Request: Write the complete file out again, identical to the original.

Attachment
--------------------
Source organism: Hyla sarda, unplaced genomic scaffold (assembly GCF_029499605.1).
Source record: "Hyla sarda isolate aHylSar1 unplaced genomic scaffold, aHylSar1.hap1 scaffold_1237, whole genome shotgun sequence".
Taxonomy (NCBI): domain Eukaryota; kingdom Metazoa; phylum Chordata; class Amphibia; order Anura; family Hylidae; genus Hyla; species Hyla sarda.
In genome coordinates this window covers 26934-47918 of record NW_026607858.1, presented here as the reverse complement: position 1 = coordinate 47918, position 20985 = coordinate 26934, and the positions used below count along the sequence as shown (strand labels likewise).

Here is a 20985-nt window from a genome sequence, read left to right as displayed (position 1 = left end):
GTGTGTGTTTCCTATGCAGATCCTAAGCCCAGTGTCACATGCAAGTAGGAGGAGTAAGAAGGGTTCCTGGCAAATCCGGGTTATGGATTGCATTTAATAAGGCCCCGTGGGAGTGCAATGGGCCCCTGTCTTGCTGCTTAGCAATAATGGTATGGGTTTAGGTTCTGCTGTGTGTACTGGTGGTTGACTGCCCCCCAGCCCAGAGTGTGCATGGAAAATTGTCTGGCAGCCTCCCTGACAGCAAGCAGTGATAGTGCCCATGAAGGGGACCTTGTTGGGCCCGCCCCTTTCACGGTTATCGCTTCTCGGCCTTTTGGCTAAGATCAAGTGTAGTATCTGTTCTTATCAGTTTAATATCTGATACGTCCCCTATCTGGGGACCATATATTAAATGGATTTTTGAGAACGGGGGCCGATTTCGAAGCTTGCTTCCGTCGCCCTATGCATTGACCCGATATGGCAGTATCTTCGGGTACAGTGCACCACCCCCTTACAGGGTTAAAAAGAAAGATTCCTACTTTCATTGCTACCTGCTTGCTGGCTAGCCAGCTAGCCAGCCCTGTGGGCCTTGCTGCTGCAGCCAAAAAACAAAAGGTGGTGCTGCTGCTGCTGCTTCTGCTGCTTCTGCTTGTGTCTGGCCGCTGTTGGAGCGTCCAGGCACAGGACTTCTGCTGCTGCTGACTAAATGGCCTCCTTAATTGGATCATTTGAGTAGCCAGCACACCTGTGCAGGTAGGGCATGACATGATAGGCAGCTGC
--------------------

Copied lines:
Source organism: Hyla sarda, unplaced genomic scaffold (assembly GCF_029499605.1).
Source record: "Hyla sarda isolate aHylSar1 unplaced genomic scaffold, aHylSar1.hap1 scaffold_1237, whole genome shotgun sequence".
Taxonomy (NCBI): domain Eukaryota; kingdom Metazoa; phylum Chordata; class Amphibia; order Anura; family Hylidae; genus Hyla; species Hyla sarda.
In genome coordinates this window covers 26934-47918 of record NW_026607858.1, presented here as the reverse complement: position 1 = coordinate 47918, position 20985 = coordinate 26934, and the positions used below count along the sequence as shown (strand labels likewise).

Here is a 20985-nt window from a genome sequence, read left to right as displayed (position 1 = left end):
GTGTGTGTTTCCTATGCAGATCCTAAGCCCAGTGTCACATGCAAGTAGGAGGAGTAAGAAGGGTTCCTGGCAAATCCGGGTTATGGATTGCATTTAATAAGGCCCCGTGGGAGTGCAATGGGCCCCTGTCTTGCTGCTTAGCAATAATGGTATGGGTTTAGGTTCTGCTGTGTGTACTGGTGGTTGACTGCCCCCCAGCCCAGAGTGTGCATGGAAAATTGTCTGGCAGCCTCCCTGACAGCAAGCAGTGATAGTGCCCATGAAGGGGACCTTGTTGGGCCCGCCCCTTTCACGGTTATCGCTTCTCGGCCTTTTGGCTAAGATCAAGTGTAGTATCTGTTCTTATCAGTTTAATATCTGATACGTCCCCTATCTGGGGACCATATATTAAATGGATTTTTGAGAACGGGGGCCGATTTCGAAGCTTGCTTCCGTCGCCCTATGCATTGACCCGATATGGCAGTATCTTCGGGTACAGTGCACCACCCCCTTACAGGGTTAAAAAGAAAGATTCCTACTTTCATTGCTACCTGCTTGCTGGCTAGCCAGCTAGCCAGCCCTGTGGGCCTTGCTGCTGCAGCCAAAAAACAAAAGGTGGTGCTGCTGCTGCTGCTTCTGCTGCTTCTGCTTGTGTCTGGCCGCTGTTGGAGCGTCCAGGCACAGGACTTCTGCTGCTGCTGACTAAATGGCCTCCTTAATTGGATCATTTGAGTAGCCAGCACACCTGTGCAGGTAGGGCATGACATGATAGGCAGCTGC